Risperidone reaches peak plasma concentrations within 1–2 hours after oral dosing and has an elimination half-life of 3–17 hours.2 In contrast, paliperidone reaches peak plasma concentrations about 24 hours after oral dosing and has an elimination half-life of about 23 hours.4
The prolonged-release formulation of paliperidone may be a useful alternative to risperidone for some people with schizophrenia
Paliperidone has been formulated as a prolonged-release tablet.4 It may be a useful alternative to risperidone for some people, including those who cannot use risperidone because of mild-moderate hepatic impairment or drug interactions due to hepatic metabolism (see Safety issues). The prolonged-release formulation uses osmotic pressure to release paliperidone at a controlled rate over 24 hours, reducing fluctuations in plasma concentrations.4 This allows once-daily dosing and may reduce the impact of missed doses. However, these potential advantages — compared with risperidone or other atypical antipsychotics — need to be confirmed in clinical practice.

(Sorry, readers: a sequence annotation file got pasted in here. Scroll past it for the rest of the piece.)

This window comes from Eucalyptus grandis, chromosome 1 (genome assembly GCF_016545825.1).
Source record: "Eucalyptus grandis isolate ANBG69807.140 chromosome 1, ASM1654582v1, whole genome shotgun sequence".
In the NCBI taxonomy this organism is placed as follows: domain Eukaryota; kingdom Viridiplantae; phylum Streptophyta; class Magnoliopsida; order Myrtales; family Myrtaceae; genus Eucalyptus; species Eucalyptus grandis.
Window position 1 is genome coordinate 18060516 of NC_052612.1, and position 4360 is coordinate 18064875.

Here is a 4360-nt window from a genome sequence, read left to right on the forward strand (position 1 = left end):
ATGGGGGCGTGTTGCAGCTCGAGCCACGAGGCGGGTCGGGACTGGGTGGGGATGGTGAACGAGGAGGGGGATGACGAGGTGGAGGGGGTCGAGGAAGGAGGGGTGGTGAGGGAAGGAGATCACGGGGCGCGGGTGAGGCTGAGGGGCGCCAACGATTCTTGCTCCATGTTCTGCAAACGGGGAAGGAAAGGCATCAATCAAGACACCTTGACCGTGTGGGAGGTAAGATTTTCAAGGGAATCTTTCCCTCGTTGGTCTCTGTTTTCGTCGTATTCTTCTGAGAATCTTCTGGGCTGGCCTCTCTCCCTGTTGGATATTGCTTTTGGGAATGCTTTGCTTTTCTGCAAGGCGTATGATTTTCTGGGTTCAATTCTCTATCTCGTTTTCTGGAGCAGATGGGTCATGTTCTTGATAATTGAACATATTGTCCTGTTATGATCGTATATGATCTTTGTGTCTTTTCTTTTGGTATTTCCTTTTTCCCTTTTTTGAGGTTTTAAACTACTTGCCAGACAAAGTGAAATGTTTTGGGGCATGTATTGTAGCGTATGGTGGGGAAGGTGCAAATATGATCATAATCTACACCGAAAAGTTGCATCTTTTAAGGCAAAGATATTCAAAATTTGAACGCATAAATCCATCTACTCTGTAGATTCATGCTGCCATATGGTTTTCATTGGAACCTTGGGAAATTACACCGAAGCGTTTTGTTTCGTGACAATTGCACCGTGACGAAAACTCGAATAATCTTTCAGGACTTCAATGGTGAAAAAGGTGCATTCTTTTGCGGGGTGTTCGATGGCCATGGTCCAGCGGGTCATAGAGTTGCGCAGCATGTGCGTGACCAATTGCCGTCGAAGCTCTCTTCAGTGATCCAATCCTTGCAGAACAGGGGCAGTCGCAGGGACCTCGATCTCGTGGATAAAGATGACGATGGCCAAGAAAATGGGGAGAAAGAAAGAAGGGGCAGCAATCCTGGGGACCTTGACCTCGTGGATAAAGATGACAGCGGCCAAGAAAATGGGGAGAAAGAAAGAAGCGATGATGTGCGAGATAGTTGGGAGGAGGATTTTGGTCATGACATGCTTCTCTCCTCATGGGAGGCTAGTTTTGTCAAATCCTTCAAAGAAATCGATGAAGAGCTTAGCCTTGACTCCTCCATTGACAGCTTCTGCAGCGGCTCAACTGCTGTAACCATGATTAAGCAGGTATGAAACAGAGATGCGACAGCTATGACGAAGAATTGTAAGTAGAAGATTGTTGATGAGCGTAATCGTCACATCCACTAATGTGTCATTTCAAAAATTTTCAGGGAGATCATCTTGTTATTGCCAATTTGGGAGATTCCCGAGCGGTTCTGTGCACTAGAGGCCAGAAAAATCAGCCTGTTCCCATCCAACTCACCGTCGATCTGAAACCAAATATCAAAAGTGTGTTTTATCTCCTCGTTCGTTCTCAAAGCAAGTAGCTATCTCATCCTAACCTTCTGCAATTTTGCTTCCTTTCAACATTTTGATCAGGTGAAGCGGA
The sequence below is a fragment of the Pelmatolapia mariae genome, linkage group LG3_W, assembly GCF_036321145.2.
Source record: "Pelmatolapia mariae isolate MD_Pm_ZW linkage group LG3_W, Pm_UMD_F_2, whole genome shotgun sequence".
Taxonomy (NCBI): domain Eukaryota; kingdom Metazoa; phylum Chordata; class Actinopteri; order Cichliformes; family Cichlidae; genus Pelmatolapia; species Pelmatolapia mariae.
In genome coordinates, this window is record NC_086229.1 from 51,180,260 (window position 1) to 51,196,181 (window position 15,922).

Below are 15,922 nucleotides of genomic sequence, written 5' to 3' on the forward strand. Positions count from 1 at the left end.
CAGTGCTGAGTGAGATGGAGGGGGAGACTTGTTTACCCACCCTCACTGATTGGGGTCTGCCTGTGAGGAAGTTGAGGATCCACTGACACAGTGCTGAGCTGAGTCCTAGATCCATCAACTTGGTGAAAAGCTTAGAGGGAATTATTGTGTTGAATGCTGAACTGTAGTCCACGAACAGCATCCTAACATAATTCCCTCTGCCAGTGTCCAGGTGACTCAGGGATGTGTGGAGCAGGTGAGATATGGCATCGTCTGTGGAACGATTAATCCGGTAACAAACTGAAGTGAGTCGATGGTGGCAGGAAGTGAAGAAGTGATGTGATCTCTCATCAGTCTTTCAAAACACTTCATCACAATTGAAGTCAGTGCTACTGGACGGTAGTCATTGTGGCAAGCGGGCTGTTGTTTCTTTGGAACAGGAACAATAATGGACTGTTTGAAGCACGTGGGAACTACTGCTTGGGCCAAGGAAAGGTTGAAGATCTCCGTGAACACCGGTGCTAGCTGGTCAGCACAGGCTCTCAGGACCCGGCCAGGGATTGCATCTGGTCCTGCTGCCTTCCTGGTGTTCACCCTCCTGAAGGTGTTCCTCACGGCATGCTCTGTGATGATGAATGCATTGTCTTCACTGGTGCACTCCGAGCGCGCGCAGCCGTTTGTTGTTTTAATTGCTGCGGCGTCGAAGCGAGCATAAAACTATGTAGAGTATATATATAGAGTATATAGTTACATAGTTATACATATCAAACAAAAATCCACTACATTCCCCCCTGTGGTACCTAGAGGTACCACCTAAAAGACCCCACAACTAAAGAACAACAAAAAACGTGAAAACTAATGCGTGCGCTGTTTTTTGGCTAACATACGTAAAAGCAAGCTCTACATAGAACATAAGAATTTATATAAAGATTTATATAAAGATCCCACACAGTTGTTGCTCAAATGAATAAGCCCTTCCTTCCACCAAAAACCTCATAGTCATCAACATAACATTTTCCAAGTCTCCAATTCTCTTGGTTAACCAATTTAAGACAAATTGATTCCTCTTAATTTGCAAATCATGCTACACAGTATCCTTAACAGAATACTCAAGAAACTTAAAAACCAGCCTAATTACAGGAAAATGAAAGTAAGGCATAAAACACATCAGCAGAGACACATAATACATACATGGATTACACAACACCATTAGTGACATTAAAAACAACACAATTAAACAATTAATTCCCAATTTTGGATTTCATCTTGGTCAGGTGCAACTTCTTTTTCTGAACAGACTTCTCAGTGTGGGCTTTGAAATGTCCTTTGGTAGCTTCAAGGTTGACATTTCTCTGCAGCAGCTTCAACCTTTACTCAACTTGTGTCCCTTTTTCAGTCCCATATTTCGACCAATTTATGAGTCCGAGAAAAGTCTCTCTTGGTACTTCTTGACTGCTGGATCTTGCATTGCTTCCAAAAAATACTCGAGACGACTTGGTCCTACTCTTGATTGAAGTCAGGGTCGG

Some people may have difficulty swallowing the prolonged-release tablet because it must be swallowed whole and not broken, chewed or crushed (unlike the scored tablet and orally disintegrating tablet [quicklet] formulations available for risperidone).2,9 The rigid tablet casing is excreted in the faeces (which may cause unnecessary concern for some people).4,9
There is no published evidence to suggest that paliperidone is more effective than other atypical antipsychotics in the treatment of schizophrenia
Few clinical trials compare paliperidone directly with other antipsychotics, which makes it difficult to draw conclusions about its relative efficacy for schizophrenia. Paliperidone has been compared with olanzapine in clinical trials10 but efficacy data have not yet been published (refer to NPS News 51: What's 'atypical' about the newer antipsychotics?11 for more information about other atypical antipsychotics for the treatment of schizophrenia).
The efficacy of paliperidone has been assessed in the treatment of acute schizophrenia in three dose–response trials (n =1665).12–14 Paliperidone 3–15 mg once daily, improved symptoms of acute schizophrenia more than placebo after 6 weeks. The trials included olanzapine 10 mg once daily as an active control but were not powered to allow a direct comparison with paliperidone.